"You can tell a lot about a person by the enemies he makes. The fact that Planned Parenthood hates him really endears him to me."

Deb Taylor of Polk City has a Rick Santorum sticker splashed over a T-shirt with "Christ" printed on the front next to an image of Jesus' face printed on the moon. "We know he's been a champion for life," she says. "We're in the life movement. You know they lost a kid—I don't think he talked about that." In Santorum's family, she sees her own. "They've home-schooled seven kids. Our son was home-schooled. All the home-schooled kids I know are respectful and polite and they are totally unafraid to talk to adults." In his speech, Santorum thundered that "the state of our culture under this administration continues to decline, with values that are unlike the values that built this country." Mitt Romney says much the same thing, but with Santorum, you can see that he lives it.

"I'll tell you something that may be unique to me," Aaron Gunsaulus tells me. We're all huddled around the television set where Fox's Megyn Kelly and Bret Baier are somberly informing their viewers that two precincts worth of ballots have gone missing. "I like who he's made as enemies," Gunsaulus says of Santorum. "You can tell a lot about a person by the company he keeps. You can also tell a lot about a person by the enemies he makes. The fact that Planned Parenthood hates him really endears him to me." It's not all that different from what another volunteer, Steven Wagner, told me earlier in the evening: Santorum's "the militant candidate." And that's a good thing.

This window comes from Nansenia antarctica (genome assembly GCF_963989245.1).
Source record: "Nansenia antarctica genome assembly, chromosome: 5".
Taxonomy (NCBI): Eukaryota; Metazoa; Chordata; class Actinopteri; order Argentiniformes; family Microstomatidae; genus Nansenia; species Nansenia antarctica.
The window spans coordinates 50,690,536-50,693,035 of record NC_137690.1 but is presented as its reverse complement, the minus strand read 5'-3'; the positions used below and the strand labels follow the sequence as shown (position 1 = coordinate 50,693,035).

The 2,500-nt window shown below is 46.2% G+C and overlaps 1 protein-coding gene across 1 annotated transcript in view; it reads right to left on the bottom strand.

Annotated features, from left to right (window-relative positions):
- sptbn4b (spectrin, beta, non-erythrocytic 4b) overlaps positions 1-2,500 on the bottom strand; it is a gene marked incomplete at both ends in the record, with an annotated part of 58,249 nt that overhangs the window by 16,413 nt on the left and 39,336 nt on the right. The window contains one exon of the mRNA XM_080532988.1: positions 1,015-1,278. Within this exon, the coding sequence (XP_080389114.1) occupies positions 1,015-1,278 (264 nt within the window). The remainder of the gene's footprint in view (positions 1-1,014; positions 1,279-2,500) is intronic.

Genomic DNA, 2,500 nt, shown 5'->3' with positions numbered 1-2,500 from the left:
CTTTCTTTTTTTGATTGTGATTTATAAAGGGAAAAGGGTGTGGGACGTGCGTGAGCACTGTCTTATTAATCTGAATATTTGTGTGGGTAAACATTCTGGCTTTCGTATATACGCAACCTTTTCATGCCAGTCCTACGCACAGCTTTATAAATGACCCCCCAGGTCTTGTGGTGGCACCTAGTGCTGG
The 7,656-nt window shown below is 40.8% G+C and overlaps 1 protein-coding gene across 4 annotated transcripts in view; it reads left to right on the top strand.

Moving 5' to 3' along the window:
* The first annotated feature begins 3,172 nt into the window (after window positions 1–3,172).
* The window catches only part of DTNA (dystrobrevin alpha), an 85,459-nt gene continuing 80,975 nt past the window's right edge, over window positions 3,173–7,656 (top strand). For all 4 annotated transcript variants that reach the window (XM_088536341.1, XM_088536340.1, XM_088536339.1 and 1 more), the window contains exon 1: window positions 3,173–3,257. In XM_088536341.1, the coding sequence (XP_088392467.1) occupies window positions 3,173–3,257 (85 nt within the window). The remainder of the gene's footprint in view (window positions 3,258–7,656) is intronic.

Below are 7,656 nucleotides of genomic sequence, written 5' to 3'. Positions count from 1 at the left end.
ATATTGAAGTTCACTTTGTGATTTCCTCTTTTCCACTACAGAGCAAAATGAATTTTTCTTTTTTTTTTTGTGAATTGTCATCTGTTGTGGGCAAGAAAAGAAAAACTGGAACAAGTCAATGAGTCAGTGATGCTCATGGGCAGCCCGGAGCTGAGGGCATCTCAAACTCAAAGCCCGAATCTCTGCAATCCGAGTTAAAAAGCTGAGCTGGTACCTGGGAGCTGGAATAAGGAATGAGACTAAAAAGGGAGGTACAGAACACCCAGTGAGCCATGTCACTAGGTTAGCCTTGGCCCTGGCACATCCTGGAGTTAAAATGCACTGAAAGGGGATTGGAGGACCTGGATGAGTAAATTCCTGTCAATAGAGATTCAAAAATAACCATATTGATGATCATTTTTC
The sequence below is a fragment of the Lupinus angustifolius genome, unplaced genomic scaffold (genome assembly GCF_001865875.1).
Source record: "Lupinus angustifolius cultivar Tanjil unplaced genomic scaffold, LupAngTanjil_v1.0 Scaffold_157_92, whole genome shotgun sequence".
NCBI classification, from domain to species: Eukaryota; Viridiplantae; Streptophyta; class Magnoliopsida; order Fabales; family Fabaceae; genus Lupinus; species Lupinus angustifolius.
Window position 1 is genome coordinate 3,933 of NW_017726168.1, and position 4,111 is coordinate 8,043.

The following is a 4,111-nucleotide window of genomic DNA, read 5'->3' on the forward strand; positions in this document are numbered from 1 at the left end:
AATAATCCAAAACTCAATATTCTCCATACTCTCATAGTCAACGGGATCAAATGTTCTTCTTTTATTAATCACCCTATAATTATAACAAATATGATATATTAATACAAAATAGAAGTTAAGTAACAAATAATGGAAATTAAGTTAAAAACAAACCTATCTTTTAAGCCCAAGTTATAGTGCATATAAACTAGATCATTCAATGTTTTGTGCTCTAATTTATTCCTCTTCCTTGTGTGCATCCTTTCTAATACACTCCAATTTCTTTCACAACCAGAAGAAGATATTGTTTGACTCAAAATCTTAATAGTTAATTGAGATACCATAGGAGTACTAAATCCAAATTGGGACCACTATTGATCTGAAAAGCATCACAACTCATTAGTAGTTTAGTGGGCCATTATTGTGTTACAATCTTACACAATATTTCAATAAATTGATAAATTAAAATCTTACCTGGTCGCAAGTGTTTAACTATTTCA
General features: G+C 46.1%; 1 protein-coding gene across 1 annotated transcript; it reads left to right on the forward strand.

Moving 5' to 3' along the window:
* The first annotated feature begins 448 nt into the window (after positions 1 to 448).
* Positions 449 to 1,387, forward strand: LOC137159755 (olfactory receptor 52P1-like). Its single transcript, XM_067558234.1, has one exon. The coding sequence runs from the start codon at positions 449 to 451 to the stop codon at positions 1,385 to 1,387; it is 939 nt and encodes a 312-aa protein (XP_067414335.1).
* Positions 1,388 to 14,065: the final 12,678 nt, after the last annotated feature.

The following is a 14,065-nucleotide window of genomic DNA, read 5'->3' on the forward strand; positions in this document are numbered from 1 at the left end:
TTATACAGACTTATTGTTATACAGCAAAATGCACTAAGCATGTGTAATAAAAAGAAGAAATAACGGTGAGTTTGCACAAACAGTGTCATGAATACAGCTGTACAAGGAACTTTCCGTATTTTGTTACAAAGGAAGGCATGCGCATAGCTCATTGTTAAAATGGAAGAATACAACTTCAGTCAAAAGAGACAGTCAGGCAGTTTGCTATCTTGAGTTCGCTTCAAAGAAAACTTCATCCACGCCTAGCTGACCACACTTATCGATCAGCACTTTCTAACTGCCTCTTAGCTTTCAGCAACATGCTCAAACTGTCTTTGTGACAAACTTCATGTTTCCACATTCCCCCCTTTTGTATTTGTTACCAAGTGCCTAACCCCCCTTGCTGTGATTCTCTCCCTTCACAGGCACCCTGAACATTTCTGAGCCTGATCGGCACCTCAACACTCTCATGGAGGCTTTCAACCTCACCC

The fundamentals of the race make Romney's nomination increasingly certain, but it will not be painless. No one I spoke with at the Stoney Creek Inn seemed content to settle for a medal of participation just yet. Santorum's near-win isn't just a vote of no confidence for Romney; it's a reminder of the lingering power and radicalism of religious conservatives in the state. In 2012, a quarter of Iowa GOPers threw their support to a candidate who believes birth control should be banned, blacks should stop asking for handouts, gay sex is akin to bestiality, and Shariah law is an existential threat.

Jamie Johnson, Santorum's Iowa Coalitions Director, is mobbed as he makes an exit. "Jamie, we did it," says a raspy-voiced man by the big screen. It's the end of the night and everyone is a little shot. "We did it, we did it." He repeats this. Johnson takes his hand, both hands clasped, and drops his voice down: "Joe, you did it. You did it. Honestly. Thanks for your prayers, your hard work, your tears. You did it."

Johnson makes the rounds, a hand here, a hand there—"we're awaiting orders." Maybe it's South Carolina. Two kids want to get a photo with them so they can show it to their social studies teacher, "a total liberal." A volunteer gushes about their remarkable turnaround and Johnson responds only with the opening line of Santorum's quasi-victory speech: "Game on."